Today in 1907 Indian Territory and Oklahoma Territory was admitted into the Union as a single 46th state, also making all Indians in the state U.S. citizens. Representatives of the two territories drafted a constitution that was approved by voters of both on September 17, 1907.
Today in 1973 President Richard Nixon urged Congress to pass Senate Bill 1081, the construction of a pipeline to access oil from Alaska’s North Slope to the port at Valdez. Nixon sought to assure an increasingly vocal environmental movement that the planned pipeline—which he called the “single largest endeavor ever undertaken by private enterprise”–would be constructed and operated “under the most rigid environmental safeguards ever devised.”
He asked Congress not to attach amendments to the bill that would have given federal agencies such as the Environmental Protection Agency, the Department of Natural Resources and the Department of Fish and Game regulatory power over the pipeline’s construction. Oil began flowing through the pipeline on June 20, 1977. Although the pipeline increased domestic oil supplies, America continued to rely primarily on crude exports from the Middle East.
Today in 1959 the Broadway musical “The Sound of Music” opened and was an instant smash success.
Maria von Trapp was a former nun, and she did marry Count Georg von Trapp and became stepmother to his brood of children, but nearly all of the particulars she related in her 1949 book, “The Story of the Trapp Family Singers,” were ignored by the creators of the Broadway musical her memoir inspired. The liberties taken by the show’s writers, Howard Lindsay and Russell Crouse, and by its composer and lyricist, Richard Rodgers and Oscar Hammerstein II, caused some consternation to Maria von Trapp and her stepchildren, according to many later reports.
The “New York Times” said the show “lack[ed] the final exultation that marks the difference between a masterpiece and a well-produced musical entertainment.” Masterpiece or not, the musical was a phenomenon. Songs from the score (“Do Re Mi,” “My Favorite Things,” “Climb Every Mountain,” among others) were recorded a week after the premiere by Columbia Records; the album shot to the top of “Billboard” album charts and sold 3 million copies worldwide.
Today in1957, Notre Dame beat Oklahoma 7-0, ending the Sooners 47-game, 1,512-day college football winning streak. The game also marked the first time in more than 120 games that Oklahoma didn’t score a single point. Sooners fans were stunned. Some cried; some sat in the stadium for more than an hour after the game was over. But, as Sooners coach Bud Wilkinson said in the locker room after the game, “There wasn’t anything mysterious about it. We just got beat.” A newspaper wrote, “Even the nuns were astounded.”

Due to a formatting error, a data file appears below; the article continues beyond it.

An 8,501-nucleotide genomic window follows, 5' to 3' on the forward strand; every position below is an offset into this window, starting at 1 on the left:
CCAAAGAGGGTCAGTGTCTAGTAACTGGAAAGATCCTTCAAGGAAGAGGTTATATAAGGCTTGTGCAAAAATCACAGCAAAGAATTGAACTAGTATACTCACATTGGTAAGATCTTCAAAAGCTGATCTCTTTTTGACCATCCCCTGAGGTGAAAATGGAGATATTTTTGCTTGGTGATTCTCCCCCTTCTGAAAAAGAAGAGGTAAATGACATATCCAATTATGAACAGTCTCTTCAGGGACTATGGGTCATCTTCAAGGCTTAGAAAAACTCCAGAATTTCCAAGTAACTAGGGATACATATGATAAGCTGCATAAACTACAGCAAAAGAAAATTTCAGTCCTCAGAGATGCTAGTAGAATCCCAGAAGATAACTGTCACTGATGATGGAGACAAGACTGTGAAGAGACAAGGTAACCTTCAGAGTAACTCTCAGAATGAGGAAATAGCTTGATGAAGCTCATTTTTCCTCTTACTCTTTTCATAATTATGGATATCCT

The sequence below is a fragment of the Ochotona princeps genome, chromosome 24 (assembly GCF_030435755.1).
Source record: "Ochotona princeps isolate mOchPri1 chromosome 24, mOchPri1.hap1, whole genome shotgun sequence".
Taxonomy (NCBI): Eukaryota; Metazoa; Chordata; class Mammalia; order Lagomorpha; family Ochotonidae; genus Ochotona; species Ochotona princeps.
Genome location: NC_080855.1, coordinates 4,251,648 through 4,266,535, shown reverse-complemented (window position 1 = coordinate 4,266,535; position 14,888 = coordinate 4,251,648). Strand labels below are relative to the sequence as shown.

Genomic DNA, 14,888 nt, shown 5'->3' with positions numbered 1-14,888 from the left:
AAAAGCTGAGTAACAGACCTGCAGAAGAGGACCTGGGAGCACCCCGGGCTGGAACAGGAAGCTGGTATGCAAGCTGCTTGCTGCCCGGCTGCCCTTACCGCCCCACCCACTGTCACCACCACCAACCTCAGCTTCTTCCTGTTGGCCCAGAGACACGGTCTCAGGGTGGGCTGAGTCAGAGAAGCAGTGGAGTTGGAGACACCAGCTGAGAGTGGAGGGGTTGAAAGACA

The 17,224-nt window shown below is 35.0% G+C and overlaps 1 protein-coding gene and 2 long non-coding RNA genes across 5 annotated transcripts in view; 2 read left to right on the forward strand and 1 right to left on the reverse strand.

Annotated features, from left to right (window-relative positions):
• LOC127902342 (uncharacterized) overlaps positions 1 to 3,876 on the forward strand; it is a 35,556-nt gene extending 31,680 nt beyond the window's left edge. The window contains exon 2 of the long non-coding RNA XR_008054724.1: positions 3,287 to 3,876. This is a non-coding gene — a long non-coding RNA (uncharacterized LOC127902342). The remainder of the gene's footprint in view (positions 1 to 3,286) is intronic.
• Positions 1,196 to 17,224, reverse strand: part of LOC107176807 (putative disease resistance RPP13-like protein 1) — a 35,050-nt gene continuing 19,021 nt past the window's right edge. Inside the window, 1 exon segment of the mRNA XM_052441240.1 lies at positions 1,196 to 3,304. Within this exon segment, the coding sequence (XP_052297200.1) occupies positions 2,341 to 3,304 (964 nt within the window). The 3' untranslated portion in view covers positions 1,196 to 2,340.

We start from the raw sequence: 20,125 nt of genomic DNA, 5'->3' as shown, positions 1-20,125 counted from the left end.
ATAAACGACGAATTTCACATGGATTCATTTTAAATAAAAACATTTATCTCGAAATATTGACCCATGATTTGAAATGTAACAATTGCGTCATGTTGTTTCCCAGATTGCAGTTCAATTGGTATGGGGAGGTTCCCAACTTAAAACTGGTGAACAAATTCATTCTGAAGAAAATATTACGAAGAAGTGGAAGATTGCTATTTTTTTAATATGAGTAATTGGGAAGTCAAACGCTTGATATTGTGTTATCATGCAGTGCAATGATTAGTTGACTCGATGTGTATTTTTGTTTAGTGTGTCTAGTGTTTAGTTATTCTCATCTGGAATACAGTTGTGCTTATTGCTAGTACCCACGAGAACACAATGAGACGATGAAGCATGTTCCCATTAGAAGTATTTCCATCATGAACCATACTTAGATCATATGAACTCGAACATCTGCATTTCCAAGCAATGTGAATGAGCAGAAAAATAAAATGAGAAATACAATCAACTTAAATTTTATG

Oklahoma still holds the NCAA record for the most consecutive wins by a major college football team. (Division III Mt. Union in Pennsylvania has broken the Sooners’ record twice.) Since World War I only four Division I teams have won more than 30 games in a row: Toledo won 35 from 1969-1971, the University of Miami won 34 from 2000-2002, and the Sooners won 31 from 1948-50.
Today, William Becknell arrived in Santa Fe, New Mexico, sold his goods at an enormous profit, and made plans to return the next year over the route that became known as the Santa Fe Trail.
Becknell was the first businessman to revive the American trade with Santa Fe. Fearing American domination of the region, the Spanish had closed their Southwest holdings to foreigners following the Pike expedition more than a decade earlier. They threw the few traders who violated the policy into prison and confiscated their goods. However, Becknell and other merchants continued to trade with the Indians on the American-controlled eastern slope of the southern Rockies. While on such an expedition in the fall of 1821, Becknell encountered a troop of Mexican soldiers. They informed Becknell that they had recently won their independence in a war with Spain, and the region was again open to American traders. Becknell immediately sped to Santa Fe, where he found a lucrative market for his goods, and his saddlebags were heavy with Mexican silver when he returned to his base in Franklin, Missouri.
The next summer Becknell traveled to Santa Fe again, with three wagonloads of goods. Instead of following the old route that passed over a dangerous high pass, however, Becknell blazed a shorter and easier cutoff across the Cimarron Desert. While much of the route he followed had been used by Mexican traders for decades, Becknell’s role in reopening the short-cut earned him the title of “Father of the Santa Fe Trail.” It became one of the most important and lucrative of the Old West trading routes; merchants and other travelers continued to follow the trail blazed by Becknell until the arrival of trains in the late 1870s.